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Statewide COLA group pushes to protect waters

The Minnesota Coalition of Lake Associations (MN COLA) is releasing its Legislative Agenda for consideration in the 2014 Minnesota State Legislative Session.

The overall intention of their 2014 legislative platform is to protect the waters of the state more effectively and more vigorously than in the past. Minnesota waters are a precious natural resource, and they are a critical component of both our way of life and Minnesota’s $11 billion tourism industry.

Minnesota must do more to halt the spread of aquatic invasive species (AIS), which can have a devastating impact on water quality, habitat, and recreational use.

Every month the DNR declares more and more Minnesota lakes and sub-watershed systems as infested by one AIS or another. The time is now to increase protection for our lakes by means of increased inspection/decontamination programs, new funding sources, and long-term funding for scientific research.

The University of Minnesota has only recently begun working on research that could help stop the spread of AIS, but possible outcomes are years away. COLA believes these specific legislative changes must be addressed:

Modification to AIS Minnesota Statute 84D to specifically follow the “Uniform Minimum Protocol and Standards (UMPS) for Watercraft Interception Programs for Dreissenid Mussels in the Western United States” or more restrictive protocols for AIS programs which are substantiated by science-based research;

  • Modification to Minnesota AIS Statute 84D to require a certified thermal decontamination process for non-compliance of AIS laws. This process must deliver consistent results, be readily available for public use, and includes:
  • A control mechanism as a means to verify thermal decontamination has been completed after non-compliance;
  • A required certified training program for every decontamination equipment operator;
  • A third-party verification program to ensure decontamination procedures are consistently followed;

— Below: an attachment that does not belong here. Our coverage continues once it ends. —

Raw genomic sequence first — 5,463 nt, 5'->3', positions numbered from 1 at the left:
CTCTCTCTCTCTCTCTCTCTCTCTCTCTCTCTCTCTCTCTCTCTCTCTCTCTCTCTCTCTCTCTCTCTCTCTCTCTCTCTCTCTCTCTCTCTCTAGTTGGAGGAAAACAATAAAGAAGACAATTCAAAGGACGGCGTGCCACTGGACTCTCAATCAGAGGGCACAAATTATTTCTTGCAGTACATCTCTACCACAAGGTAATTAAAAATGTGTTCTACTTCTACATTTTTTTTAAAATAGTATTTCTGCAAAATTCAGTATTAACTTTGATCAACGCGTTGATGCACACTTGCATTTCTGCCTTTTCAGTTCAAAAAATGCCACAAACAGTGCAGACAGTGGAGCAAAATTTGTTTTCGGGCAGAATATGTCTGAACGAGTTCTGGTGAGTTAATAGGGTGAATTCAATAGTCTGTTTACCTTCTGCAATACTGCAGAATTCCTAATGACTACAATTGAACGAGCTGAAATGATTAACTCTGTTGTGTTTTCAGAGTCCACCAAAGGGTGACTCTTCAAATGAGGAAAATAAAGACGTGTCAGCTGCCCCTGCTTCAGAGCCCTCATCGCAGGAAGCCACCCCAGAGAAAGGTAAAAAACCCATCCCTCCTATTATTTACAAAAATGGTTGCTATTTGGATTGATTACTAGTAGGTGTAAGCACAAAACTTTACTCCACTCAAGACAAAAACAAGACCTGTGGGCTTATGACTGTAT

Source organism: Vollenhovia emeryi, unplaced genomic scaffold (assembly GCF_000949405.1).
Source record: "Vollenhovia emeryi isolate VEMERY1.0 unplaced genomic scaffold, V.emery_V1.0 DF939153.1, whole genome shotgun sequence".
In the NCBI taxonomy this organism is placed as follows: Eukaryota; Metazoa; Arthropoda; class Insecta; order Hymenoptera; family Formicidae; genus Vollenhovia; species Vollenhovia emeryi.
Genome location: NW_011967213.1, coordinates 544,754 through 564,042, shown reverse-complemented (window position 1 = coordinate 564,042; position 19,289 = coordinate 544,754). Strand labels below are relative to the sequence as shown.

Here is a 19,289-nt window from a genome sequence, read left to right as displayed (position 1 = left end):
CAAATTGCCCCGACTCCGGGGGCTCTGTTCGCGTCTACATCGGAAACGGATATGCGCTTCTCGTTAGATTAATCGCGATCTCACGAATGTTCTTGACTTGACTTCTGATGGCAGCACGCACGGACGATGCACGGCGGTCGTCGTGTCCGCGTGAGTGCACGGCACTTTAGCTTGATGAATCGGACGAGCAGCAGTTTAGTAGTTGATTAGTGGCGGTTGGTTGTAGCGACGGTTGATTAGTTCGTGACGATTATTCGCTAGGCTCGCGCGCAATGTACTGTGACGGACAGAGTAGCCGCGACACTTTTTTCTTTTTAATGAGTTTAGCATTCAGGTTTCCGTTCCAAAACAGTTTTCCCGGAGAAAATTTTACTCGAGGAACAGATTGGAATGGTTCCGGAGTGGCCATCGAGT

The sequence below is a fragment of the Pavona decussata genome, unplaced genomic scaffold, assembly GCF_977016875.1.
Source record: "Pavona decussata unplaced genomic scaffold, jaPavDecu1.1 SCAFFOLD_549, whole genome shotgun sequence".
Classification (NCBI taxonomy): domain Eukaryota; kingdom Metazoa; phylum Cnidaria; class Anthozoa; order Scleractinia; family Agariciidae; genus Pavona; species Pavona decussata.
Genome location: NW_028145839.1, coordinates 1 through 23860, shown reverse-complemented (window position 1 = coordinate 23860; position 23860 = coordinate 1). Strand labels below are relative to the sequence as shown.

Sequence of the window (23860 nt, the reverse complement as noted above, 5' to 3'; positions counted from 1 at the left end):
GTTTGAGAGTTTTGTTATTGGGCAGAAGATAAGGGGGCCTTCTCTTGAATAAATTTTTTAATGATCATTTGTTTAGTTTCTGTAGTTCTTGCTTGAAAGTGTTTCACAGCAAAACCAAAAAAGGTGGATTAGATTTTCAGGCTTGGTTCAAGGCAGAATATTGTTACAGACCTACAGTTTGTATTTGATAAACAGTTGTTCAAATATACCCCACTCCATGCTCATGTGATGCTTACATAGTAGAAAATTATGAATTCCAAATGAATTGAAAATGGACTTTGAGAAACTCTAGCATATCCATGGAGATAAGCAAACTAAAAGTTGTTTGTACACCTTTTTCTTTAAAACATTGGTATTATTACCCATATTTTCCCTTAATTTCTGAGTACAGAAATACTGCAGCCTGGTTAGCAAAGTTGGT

• An annual legislative report by the State Agency administrating the decontamination program;
  • Use of Outdoor Heritage Fund (portion of 2008 Clean Water, Land and Legacy Amendment) to protect fish habitat from AIS; with funds available to Local Government Units (LGU) for thermal decontamination equipment and programs;
  • Establishment of a long-term funding source for AIS field programs such as an AIS decal purchase for all watercraft;
  • Establishment of adequate long-term funding for the Minnesota Aquatic Invasive Species Research Center (MAISRC) at the U of M to develop effective prevention and containment methods for invasive animals and more effective control methods to reduce aquatic invasive plant populations.

Minnesota must respond immediately to the AIS threats facing our Land of 10,000 Lakes in order to preserve our outdoor recreational traditions, native fish populations and habitat, and water quality, all of which are essential to our tourism industry.

If left unchecked, there may not be an opportunity for reversal. Future generations are counting on us today to do the right thing. We simply cannot rely on “personal responsibly” and our current ineffective solutions.

MN COLA is a statewide citizen network of county lake and river associations, representing the interests of over 40,000 lakeshore property owners, organized to protect and improve the waters and shorelands of the State of Minnesota.

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